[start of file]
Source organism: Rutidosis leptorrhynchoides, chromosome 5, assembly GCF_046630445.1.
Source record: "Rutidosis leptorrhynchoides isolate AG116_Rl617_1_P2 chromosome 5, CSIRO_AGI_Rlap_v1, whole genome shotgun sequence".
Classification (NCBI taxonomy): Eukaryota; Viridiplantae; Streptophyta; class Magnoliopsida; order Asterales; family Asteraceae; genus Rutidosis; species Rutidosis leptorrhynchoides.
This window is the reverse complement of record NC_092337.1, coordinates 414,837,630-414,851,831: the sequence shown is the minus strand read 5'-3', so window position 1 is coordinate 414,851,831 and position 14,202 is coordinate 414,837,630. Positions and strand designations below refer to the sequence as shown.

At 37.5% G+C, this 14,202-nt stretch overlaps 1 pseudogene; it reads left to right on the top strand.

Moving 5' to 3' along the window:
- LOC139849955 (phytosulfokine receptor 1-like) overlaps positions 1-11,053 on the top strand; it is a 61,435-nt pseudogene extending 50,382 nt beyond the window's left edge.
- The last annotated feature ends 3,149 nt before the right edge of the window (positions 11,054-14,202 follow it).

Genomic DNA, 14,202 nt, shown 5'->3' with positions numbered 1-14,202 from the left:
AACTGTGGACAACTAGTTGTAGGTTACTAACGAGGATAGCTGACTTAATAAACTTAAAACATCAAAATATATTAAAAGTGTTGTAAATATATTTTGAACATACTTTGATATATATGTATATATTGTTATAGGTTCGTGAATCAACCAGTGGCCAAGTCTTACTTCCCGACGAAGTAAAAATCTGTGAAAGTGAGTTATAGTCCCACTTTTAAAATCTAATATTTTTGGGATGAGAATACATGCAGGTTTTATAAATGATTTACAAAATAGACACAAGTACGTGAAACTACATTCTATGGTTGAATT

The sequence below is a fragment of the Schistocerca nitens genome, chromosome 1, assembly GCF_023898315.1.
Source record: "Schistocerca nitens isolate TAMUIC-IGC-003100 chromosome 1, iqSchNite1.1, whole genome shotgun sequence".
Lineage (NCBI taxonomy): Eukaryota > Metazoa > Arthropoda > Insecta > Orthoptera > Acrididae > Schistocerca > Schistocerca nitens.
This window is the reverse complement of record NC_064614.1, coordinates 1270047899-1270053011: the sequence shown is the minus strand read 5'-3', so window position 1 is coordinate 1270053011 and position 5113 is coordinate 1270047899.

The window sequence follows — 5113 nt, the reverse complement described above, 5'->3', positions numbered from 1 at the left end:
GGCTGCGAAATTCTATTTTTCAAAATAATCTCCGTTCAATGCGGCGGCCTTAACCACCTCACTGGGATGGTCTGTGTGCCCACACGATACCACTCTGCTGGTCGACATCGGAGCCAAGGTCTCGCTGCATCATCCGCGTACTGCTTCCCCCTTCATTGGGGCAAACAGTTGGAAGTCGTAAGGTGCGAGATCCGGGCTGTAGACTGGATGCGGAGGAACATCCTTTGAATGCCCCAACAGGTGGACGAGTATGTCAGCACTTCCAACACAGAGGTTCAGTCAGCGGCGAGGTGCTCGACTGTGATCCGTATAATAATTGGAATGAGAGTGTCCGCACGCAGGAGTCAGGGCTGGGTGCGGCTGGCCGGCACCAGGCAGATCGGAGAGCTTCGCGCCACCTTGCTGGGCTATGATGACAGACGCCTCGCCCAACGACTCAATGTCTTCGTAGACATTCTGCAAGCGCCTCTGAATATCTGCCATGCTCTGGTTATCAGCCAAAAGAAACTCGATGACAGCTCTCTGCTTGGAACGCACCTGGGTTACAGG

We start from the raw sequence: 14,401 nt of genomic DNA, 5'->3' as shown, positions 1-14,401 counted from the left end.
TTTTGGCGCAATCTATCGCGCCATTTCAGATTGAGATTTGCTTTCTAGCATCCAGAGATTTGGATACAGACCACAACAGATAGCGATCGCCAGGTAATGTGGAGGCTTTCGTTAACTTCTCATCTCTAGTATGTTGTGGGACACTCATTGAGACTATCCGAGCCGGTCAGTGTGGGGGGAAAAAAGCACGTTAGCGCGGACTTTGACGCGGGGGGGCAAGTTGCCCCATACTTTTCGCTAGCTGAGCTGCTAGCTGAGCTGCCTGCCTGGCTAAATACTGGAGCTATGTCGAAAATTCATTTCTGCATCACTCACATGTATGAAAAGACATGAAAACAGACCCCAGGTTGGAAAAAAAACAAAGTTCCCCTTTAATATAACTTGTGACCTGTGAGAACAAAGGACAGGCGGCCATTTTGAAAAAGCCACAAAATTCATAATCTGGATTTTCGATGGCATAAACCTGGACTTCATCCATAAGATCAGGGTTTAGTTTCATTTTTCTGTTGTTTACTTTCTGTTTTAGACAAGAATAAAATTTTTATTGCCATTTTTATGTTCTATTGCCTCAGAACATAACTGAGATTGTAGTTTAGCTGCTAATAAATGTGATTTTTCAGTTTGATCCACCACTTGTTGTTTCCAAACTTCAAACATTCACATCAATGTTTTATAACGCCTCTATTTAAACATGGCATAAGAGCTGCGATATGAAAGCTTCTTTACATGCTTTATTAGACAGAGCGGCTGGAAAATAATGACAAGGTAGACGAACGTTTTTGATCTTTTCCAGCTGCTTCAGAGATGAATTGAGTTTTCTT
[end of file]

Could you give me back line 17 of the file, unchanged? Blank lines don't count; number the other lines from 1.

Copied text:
We start from the raw sequence: 14,401 nt of genomic DNA, 5'->3' as shown, positions 1-14,401 counted from the left end.